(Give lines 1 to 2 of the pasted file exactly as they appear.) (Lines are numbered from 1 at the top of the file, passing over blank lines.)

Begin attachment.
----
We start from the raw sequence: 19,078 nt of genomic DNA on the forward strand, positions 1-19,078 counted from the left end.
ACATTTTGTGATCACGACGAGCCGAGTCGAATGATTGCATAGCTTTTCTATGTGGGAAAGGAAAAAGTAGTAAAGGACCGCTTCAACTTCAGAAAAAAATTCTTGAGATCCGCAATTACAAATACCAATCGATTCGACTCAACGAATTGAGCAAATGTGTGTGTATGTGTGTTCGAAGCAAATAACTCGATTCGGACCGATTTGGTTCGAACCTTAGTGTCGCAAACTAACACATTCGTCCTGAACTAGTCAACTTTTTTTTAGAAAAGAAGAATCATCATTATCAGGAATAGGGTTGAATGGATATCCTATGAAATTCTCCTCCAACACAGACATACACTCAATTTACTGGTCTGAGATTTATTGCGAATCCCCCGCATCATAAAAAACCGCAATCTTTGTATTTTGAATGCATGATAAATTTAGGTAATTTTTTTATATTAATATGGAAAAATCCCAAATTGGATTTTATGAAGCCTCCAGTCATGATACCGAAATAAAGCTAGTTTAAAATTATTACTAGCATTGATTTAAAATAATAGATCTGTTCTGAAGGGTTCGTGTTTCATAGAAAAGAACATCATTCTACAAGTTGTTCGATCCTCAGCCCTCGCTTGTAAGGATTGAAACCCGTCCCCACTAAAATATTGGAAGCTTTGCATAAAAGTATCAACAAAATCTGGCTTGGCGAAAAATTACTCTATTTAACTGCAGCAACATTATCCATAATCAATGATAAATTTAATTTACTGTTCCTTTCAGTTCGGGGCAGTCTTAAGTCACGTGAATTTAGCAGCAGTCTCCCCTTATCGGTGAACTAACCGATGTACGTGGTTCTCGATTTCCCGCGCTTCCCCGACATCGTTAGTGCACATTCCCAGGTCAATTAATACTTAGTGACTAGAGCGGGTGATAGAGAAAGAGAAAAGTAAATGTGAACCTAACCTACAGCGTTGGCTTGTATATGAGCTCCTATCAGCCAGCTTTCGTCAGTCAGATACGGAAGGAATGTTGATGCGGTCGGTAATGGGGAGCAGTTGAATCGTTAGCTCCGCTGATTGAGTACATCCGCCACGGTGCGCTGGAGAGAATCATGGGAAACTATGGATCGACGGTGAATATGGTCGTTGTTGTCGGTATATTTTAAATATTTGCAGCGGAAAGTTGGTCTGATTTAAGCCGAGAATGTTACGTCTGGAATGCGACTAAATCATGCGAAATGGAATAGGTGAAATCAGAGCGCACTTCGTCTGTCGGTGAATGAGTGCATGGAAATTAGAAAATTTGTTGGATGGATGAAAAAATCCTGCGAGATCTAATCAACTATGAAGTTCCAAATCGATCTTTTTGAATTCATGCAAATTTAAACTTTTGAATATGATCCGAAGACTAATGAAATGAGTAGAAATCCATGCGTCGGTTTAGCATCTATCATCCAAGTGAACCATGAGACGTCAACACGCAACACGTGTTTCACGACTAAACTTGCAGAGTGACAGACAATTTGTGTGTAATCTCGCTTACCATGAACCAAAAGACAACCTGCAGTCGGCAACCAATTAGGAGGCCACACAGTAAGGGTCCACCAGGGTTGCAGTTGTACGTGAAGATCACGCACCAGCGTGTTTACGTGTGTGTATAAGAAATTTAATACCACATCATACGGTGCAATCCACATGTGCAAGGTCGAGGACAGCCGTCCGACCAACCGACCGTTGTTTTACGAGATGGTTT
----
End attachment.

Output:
We start from the raw sequence: 19,078 nt of genomic DNA on the forward strand, positions 1-19,078 counted from the left end.
ACATTTTGTGATCACGACGAGCCGAGTCGAATGATTGCATAGCTTTTCTATGTGGGAAAGGAAAAAGTAGTAAAGGACCGCTTCAACTTCAGAAAAAAATTCTTGAGATCCGCAATTACAAATACCAATCGATTCGACTCAACGAATTGAGCAAATGTGTGTGTATGTGTGTTCGAAGCAAATAACTCGATTCGGACCGATTTGGTTCGAACCTTAGTGTCGCAAACTAACACATTCGTCCTGAACTAGTCAACTTTTTTTTAGAAAAGAAGAATCATCATTATCAGGAATAGGGTTGAATGGATATCCTATGAAATTCTCCTCCAACACAGACATACACTCAATTTACTGGTCTGAGATTTATTGCGAATCCCCCGCATCATAAAAAACCGCAATCTTTGTATTTTGAATGCATGATAAATTTAGGTAATTTTTTTATATTAATATGGAAAAATCCCAAATTGGATTTTATGAAGCCTCCAGTCATGATACCGAAATAAAGCTAGTTTAAAATTATTACTAGCATTGATTTAAAATAATAGATCTGTTCTGAAGGGTTCGTGTTTCATAGAAAAGAACATCATTCTACAAGTTGTTCGATCCTCAGCCCTCGCTTGTAAGGATTGAAACCCGTCCCCACTAAAATATTGGAAGCTTTGCATAAAAGTATCAACAAAATCTGGCTTGGCGAAAAATTACTCTATTTAACTGCAGCAACATTATCCATAATCAATGATAAATTTAATTTACTGTTCCTTTCAGTTCGGGGCAGTCTTAAGTCACGTGAATTTAGCAGCAGTCTCCCCTTATCGGTGAACTAACCGATGTACGTGGTTCTCGATTTCCCGCGCTTCCCCGACATCGTTAGTGCACATTCCCAGGTCAATTAATACTTAGTGACTAGAGCGGGTGATAGAGAAAGAGAAAAGTAAATGTGAACCTAACCTACAGCGTTGGCTTGTATATGAGCTCCTATCAGCCAGCTTTCGTCAGTCAGATACGGAAGGAATGTTGATGCGGTCGGTAATGGGGAGCAGTTGAATCGTTAGCTCCGCTGATTGAGTACATCCGCCACGGTGCGCTGGAGAGAATCATGGGAAACTATGGATCGACGGTGAATATGGTCGTTGTTGTCGGTATATTTTAAATATTTGCAGCGGAAAGTTGGTCTGATTTAAGCCGAGAATGTTACGTCTGGAATGCGACTAAATCATGCGAAATGGAATAGGTGAAATCAGAGCGCACTTCGTCTGTCGGTGAATGAGTGCATGGAAATTAGAAAATTTGTTGGATGGATGAAAAAATCCTGCGAGATCTAATCAACTATGAAGTTCCAAATCGATCTTTTTGAATTCATGCAAATTTAAACTTTTGAATATGATCCGAAGACTAATGAAATGAGTAGAAATCCATGCGTCGGTTTAGCATCTATCATCCAAGTGAACCATGAGACGTCAACACGCAACACGTGTTTCACGACTAAACTTGCAGAGTGACAGACAATTTGTGTGTAATCTCGCTTACCATGAACCAAAAGACAACCTGCAGTCGGCAACCAATTAGGAGGCCACACAGTAAGGGTCCACCAGGGTTGCAGTTGTACGTGAAGATCACGCACCAGCGTGTTTACGTGTGTGTATAAGAAATTTAATACCACATCATACGGTGCAATCCACATGTGCAAGGTCGAGGACAGCCGTCCGACCAACCGACCGTTGTTTTACGAGATGGTTT